"One really exciting potential use of blockchain is the ability for an individual to have greater control over their own data and have that data work for them in beneficial ways,” Gee said. “What these groups of technologies generally do is allow for a variety of individuals and institutions to share a set of verifiable, secure, and encrypted information across a network of individuals and institutions.”
The ability for information to be both in sync and secure across a variety of different places means that a network of institutions (distributed) have individual-level records (ledger) regarding the academic achievement of a particular individual. The record may be partially housed at multiple institutions -- high school, community college, four-year, and so on -- but for the individual, it acts as a single record over which the user has control.
Become informed and contribute to the conversation on your campus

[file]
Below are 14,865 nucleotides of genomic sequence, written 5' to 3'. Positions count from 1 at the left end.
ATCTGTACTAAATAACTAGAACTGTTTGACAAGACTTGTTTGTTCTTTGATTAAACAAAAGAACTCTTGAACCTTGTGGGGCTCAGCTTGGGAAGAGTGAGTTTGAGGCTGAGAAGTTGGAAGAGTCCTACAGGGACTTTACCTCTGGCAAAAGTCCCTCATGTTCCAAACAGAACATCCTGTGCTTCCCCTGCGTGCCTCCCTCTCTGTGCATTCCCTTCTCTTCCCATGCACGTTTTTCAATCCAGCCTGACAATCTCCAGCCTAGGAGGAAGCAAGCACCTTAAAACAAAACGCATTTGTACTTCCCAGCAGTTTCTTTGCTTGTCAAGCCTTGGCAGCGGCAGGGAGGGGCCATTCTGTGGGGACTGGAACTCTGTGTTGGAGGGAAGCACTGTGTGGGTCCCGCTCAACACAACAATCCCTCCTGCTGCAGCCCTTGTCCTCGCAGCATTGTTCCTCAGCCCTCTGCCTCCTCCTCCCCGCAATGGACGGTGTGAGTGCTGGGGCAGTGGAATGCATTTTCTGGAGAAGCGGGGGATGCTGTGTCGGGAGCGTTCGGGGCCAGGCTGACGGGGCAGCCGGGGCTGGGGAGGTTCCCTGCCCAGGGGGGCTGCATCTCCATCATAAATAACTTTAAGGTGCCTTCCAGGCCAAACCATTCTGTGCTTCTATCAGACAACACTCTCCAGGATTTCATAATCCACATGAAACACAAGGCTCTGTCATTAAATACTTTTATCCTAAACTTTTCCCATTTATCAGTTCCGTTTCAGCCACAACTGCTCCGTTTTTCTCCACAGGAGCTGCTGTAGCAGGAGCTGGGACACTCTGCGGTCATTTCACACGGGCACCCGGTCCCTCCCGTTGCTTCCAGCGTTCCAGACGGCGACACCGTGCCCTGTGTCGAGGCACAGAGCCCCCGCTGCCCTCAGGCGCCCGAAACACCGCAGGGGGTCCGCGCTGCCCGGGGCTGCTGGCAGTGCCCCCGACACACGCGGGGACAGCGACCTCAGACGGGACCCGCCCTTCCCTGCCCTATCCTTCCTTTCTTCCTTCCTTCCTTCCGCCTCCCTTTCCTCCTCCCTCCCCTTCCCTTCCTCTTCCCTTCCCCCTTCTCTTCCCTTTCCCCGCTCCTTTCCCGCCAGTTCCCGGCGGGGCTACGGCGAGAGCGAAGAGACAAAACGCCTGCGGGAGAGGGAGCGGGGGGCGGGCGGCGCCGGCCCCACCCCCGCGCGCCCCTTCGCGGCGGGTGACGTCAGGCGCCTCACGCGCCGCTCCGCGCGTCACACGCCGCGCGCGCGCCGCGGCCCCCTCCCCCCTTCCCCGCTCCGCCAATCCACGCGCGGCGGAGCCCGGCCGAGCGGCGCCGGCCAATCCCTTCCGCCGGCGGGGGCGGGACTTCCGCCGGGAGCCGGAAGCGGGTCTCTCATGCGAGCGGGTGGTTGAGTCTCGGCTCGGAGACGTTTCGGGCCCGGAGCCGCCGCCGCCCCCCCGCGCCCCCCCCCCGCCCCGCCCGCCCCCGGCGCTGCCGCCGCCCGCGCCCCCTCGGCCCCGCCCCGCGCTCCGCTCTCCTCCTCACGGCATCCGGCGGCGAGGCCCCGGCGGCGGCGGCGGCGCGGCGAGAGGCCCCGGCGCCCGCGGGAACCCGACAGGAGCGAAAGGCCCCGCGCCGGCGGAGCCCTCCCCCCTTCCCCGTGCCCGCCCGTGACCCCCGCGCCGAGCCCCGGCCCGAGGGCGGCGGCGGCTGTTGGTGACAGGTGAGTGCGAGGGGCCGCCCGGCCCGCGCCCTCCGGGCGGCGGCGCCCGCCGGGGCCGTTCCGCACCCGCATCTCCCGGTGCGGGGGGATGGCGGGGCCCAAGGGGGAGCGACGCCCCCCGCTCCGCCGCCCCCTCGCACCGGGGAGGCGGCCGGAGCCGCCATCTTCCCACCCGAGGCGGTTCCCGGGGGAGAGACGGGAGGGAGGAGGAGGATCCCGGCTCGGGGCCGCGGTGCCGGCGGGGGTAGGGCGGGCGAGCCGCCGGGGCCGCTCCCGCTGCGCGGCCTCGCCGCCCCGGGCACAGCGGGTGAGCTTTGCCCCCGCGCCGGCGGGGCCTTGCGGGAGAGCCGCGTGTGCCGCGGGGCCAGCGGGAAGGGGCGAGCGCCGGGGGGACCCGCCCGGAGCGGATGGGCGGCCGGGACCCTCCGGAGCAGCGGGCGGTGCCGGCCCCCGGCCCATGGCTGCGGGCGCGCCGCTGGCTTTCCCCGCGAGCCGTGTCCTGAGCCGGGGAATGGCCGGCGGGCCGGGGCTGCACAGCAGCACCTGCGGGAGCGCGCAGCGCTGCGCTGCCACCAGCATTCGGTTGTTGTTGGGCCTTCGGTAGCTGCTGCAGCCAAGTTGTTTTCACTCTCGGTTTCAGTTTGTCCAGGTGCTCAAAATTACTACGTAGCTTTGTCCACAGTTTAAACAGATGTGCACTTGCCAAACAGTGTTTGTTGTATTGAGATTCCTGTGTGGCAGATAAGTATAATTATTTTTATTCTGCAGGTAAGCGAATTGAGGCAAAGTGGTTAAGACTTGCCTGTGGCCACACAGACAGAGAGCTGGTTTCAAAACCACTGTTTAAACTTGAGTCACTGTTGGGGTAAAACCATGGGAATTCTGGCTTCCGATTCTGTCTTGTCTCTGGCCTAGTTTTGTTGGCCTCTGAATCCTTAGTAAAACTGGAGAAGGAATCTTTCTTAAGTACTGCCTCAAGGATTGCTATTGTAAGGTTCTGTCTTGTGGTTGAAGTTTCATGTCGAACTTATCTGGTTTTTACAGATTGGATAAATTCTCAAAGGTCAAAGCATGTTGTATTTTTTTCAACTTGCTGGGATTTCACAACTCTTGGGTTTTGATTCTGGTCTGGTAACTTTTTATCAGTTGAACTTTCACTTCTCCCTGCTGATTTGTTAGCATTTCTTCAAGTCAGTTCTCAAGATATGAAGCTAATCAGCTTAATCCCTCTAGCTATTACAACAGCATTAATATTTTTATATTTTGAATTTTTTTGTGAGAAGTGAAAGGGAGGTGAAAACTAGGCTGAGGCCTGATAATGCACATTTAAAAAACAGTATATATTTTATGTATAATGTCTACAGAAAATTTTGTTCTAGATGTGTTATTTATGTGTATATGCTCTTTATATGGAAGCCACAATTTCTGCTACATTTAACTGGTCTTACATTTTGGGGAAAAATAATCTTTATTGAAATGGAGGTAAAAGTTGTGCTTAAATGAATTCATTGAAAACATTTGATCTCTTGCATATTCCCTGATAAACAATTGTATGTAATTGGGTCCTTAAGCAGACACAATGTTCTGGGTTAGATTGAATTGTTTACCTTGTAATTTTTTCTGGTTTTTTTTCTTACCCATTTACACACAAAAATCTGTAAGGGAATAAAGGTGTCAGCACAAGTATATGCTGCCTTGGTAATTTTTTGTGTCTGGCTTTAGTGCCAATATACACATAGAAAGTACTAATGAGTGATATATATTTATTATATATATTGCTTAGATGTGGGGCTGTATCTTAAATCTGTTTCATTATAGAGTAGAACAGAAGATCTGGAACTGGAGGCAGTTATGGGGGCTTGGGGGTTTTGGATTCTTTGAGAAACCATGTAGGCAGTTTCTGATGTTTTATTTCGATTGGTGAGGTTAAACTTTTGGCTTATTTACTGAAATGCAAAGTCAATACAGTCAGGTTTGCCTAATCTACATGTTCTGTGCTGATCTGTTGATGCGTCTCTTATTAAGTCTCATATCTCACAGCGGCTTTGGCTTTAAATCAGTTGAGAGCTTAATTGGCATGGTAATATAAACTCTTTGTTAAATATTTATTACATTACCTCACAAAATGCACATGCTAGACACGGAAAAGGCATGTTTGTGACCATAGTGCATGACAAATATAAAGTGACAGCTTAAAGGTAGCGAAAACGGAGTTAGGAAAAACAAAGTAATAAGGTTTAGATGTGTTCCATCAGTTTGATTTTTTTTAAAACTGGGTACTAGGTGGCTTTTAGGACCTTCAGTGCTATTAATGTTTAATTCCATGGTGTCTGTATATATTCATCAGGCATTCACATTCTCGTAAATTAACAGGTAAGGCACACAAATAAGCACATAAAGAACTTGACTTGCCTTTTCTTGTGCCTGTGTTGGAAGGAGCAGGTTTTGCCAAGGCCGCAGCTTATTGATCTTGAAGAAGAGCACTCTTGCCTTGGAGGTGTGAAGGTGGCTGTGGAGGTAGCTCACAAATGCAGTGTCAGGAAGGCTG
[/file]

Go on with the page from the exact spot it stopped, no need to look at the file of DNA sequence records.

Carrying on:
In a Monday morning session at the 2018 AACRAO Technology & Transfer Conference, Gee will lead the important Innovation Hub
sequence session “Demystifying Today’s Tech Buzzwords: A Hitchhiker's Guide to AI, Blockchain, and Semantic Web Technologies in Education.”
“We’ll discuss concrete use cases, talk about the challenges and limitations of these technologies as they stand and discuss folks’ questions, concerns, and successes,” Gee said.
Attendees can expect to take back to their campuses clear information that will support more informed discussion about the roles these three technologies can play at their institutions in the coming year.
Learn more about the 2018 AACRAO Technology & Transfer Conference, July 8-10, in Minneapolis.